I don't care if you eat blueberries on your calamari or strawberries in your pasta. But please don't tell me about eating a hamburger with avocado, sauerkraut, bacon, chili, Jack cheese or any of these weird, improper ingredients. For I am a hamburger purist.
My hamburger credentials come from the home of the one and only authentic hamburger, which was developed in Glendale, in August of 1936. The originator of the perfect hamburger is Bob Wian, the man who turned one little rickety hamburger stand into a chain of 1,136 Bob's Big Boy restaurants across the country.
The Perfect Burger
In order to make this hamburger you must have the following ingredients. You cannot allow yourself any creative license:
1. One sturdy, fresh, tender bun (it must have structure to stay intact).
2. Lots of mayonnaise (a dry hamburger is not acceptable).
3. If onion is desired, it must be chopped and stirred into the mayonnaise so it doesn't slide around and become unevenly distributed.
4. Freshly ground beef. The meat must have enough fat to make a juicy patty, and the patties must be salted well before cooking.
5. Clean, crisp, fresh iceberg lettuce, shaved so it is evenly distributed.
6. Liberal spread of relish (Bob made his own red relish).
7. If you must have cheese on this hamburger, only mild Cheddar, please.
I guarantee that if you make this hamburger once you will never again fall back into making or eating those "gourmet" beef sandwiches called hamburgers.
The perfect burger, of course, is accompanied by the perfect fries.
Perfect French Fries
1. The perfect French fry must be about 3/8 inch square and no more than four inches long. Those unpeeled fat fries are fake, and so are those effete thread-like shoestrings.
2. Fresh oil or fat is a must. Recycled fat is not acceptable.
3. The outside of the French fry must be crisp, golden or light brown, and the inside must be tender and taste like potato.
4. French fries must be hot.
5. French fries must be liberally salted; don't waste mega-calories eating unsalted fries.
The Perfect Milk Shake or Malt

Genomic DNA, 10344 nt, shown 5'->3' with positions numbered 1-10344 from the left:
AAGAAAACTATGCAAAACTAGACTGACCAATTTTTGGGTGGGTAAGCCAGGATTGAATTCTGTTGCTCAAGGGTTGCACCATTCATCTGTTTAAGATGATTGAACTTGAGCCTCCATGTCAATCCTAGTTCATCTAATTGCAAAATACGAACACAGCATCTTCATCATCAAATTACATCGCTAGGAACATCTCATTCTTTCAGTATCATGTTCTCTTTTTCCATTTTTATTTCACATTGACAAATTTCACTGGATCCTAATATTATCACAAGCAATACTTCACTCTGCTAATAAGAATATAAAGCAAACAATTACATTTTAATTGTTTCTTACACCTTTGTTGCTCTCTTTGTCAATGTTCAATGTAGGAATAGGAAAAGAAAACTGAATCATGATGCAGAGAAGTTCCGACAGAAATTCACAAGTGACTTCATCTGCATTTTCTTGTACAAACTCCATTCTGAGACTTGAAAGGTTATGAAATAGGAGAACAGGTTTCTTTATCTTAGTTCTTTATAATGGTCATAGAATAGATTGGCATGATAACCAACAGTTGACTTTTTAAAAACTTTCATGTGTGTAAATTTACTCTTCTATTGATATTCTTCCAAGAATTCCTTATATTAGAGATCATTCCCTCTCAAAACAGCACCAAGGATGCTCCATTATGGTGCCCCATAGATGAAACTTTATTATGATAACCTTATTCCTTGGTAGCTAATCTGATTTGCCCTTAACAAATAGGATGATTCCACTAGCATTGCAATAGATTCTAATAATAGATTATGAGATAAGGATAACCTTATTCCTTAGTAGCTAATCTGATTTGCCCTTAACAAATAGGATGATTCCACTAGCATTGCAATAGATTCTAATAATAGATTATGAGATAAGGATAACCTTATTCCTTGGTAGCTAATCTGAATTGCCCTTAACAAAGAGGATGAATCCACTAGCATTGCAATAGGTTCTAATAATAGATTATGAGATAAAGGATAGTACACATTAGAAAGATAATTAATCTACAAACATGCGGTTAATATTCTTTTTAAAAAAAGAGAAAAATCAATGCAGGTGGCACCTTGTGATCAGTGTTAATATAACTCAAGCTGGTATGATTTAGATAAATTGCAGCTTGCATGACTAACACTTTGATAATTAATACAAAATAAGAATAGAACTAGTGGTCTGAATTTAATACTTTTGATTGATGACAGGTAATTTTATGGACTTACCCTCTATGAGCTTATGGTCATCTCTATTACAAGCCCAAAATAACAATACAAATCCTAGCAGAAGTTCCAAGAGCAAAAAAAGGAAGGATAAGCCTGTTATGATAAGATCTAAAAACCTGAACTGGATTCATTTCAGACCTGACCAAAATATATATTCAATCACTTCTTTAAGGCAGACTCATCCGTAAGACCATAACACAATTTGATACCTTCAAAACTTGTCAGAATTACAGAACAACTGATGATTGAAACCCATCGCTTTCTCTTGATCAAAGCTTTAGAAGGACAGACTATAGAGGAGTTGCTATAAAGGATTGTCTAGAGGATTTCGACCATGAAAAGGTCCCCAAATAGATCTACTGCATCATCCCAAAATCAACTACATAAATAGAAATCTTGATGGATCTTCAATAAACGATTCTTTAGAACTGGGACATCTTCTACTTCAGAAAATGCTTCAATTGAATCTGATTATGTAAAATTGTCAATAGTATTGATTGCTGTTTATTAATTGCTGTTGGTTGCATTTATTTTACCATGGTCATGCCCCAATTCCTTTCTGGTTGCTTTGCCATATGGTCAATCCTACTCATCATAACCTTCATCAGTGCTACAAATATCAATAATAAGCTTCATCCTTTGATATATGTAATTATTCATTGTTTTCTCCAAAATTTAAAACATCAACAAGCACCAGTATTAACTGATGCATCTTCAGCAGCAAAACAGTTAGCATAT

A milk shake is made with ice cream, flavored syrup and milk. Soda fountains around America began to sell shakes during the last part of the 1880s. In the beginning liquor was often added (even today, many bar drinks are nothing more than milk shakes with liquor). After the turn of the century, milk shakes became wholesome and spirit free. Here's how to make one:
1. Use first-rate ice cream that is smooth, creamy, and fresh. Old ice cream often forms ice particles, and this will ruin a milk shake.
2. Flavoring syrup cannot be fake or weak. Be generous in use.
3. Keep it cold. It is important to bring together all the necessary components to create deep clear flavor; rich, thick, fluffy and smooth texture; and very cold temperature.
4. In order to make a decent milk shake at home you cannot use a blender or a food processor. They will immediately thin the drink and ruin it. The thick air-filled mixture that only a fountain milk shake mixer can quickly achieve can be duplicated, as Hershey's 1934 cookbook directs, by making a milk shake in a jar and shaking it vigorously. This does work--but it is quite strenuous.
6. Technically a malt is a milk shake with one to three tablespoons of malt added. But my definition is that a milk shake is thick but can be drunk through a straw, whereas a malt cannot be drunk through a straw for the first 10 minutes. Then the ice cream melts a bit and the air dissipates from the mixture.
Horlick's Malted Milk may be obtained in a 13 ounce jar for $7.50 from the Vermont Country Store, P.O. Box 3000, Manchester, CTR., Vt. 05255-3000, (802) 362-2400.